Finding Effective Face Mask Fabric for DIY Protective Coverings – “Bandanas Useless”

DIY Coronavirus Face Masks

The head of a mannequin sits inside a Plexiglas box in James Smith’s lab, awaiting inhalation testing. Credit: James Smith / UCI

University of California, Irvine team aims to determine best do-it-yourself protective coverings, finding bandanas more or less useless.

The air that pours into your lungs when you breathe travels, on average, at about 10 centimeters a second. But it’s often not just air you’re breathing. There can be dust, pollen, soot and bacteria in air, and now, floating inside the droplets that people emit when they cough and sneeze and talk, there can be the coronavirus.

“Even as much as singing and talking apparently have the capability of generating small particles that can be used as carriers for this virus,” says James Smith, UCI professor of chemistry, an aerosol expert who studies how things like dust and water droplets behave in the air.

Medical masks, he explains, can help stop these droplets. But with masks in such short supply that people are sewing their own, and with a raft of do-it-yourself mask-making videos emerging online, a team of UCI researchers led by Smith assembled to figure out how to make masks that are safe to use and that anyone can craft at home. They’ve already discovered that “things like bandanas – a common item people might use as a mask – are only effective at stopping the kinds of large droplets emitted when someone sneezes,” Smith says.

Testing Fabric DIY Coronavirus Face Masks

Smith is testing a collection of different fabrics, from furnace filters to bedsheets, in his basement laboratory. Credit: James Smith / UCI

“Every day, I open up the news and I see another story about masks, about homemade masks, and about filtration in general, and I see a lot of misinformation about it,” he says. His team will post more findings alongside mask-making instructions on a new website.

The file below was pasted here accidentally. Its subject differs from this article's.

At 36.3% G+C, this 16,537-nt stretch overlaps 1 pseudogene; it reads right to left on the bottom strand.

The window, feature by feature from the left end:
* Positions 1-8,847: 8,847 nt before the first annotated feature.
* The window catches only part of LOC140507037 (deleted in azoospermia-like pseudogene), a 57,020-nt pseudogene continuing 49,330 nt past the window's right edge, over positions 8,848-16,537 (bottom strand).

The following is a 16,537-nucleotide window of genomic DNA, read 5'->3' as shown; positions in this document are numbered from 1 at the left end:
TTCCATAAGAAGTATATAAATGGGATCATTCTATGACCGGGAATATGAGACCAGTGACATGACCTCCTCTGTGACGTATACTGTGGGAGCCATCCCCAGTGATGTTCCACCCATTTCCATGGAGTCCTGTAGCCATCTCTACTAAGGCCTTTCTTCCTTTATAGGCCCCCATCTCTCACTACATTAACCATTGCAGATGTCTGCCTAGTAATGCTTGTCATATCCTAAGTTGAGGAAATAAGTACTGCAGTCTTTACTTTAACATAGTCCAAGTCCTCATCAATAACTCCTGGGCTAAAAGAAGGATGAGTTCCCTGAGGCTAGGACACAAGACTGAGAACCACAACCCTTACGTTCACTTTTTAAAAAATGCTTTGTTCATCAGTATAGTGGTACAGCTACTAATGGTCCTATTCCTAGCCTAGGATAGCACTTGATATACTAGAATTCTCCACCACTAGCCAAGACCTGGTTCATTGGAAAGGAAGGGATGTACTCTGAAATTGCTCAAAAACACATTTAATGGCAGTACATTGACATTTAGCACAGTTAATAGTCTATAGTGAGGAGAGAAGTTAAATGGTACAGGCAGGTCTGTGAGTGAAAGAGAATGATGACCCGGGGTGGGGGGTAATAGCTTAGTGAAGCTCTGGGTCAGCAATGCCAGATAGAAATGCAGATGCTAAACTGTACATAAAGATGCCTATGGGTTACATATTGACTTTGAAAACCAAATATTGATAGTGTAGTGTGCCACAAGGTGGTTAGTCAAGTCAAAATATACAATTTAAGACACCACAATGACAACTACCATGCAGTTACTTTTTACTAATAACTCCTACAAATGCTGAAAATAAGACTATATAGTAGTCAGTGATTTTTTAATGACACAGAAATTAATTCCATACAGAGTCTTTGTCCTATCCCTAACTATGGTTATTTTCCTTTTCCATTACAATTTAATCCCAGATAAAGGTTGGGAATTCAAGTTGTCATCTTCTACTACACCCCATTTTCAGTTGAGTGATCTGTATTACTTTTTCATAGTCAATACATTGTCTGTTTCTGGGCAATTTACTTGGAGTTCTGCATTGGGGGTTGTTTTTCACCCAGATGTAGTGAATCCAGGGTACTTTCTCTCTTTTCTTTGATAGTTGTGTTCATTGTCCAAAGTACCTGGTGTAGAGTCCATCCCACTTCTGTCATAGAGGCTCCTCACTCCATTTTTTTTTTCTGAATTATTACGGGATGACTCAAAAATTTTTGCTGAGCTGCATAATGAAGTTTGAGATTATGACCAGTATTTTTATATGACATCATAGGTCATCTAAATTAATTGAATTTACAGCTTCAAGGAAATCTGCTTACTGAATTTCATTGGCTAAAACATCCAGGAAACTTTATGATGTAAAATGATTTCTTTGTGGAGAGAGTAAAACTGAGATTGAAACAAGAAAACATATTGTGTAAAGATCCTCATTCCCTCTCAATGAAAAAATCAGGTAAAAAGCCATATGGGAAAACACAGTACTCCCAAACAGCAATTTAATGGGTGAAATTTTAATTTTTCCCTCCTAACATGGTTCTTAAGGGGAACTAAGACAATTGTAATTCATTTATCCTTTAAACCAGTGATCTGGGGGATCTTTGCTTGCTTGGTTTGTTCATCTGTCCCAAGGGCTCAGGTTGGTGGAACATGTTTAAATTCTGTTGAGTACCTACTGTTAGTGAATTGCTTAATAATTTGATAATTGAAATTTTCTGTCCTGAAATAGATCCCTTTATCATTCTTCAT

The researchers applied for funding from the university but are getting to work before it arrives. “We couldn’t wait,” says Smith, whose aim is to use what he knows about aerosols to test how effective different kinds of household materials are at filtering out airborne particles like virus-laden water droplets. “I was so anxious to throw my hat in the ring. I was keen to see if I could make some kind of difference.”

Now, in his lab in the basement of Rowland Hall, there are two figures: Smith and what appears to be a man’s head locked inside a Plexiglas box. It’s the head of a mannequin, delivered last week by co-investigator Michael Kleinman, UCI adjunct professor of medicine. Smith is using it to simulate air flowing through the mannequin’s nose at the same average speed that we inhale air – about 10 centimeters a second. He straps everyday household fabrics such as furnace filters, bedsheets, pillowcases and bandanas to the mannequin’s face and, after fitting a breathing tube into the mannequin’s throat, injects particles into the box and measures the efficiency with which each material filters them. Smith employs a mannequin so he can mimic how air flows into the nose and to make sure the masks that he and his team devise will actually fit around a human face.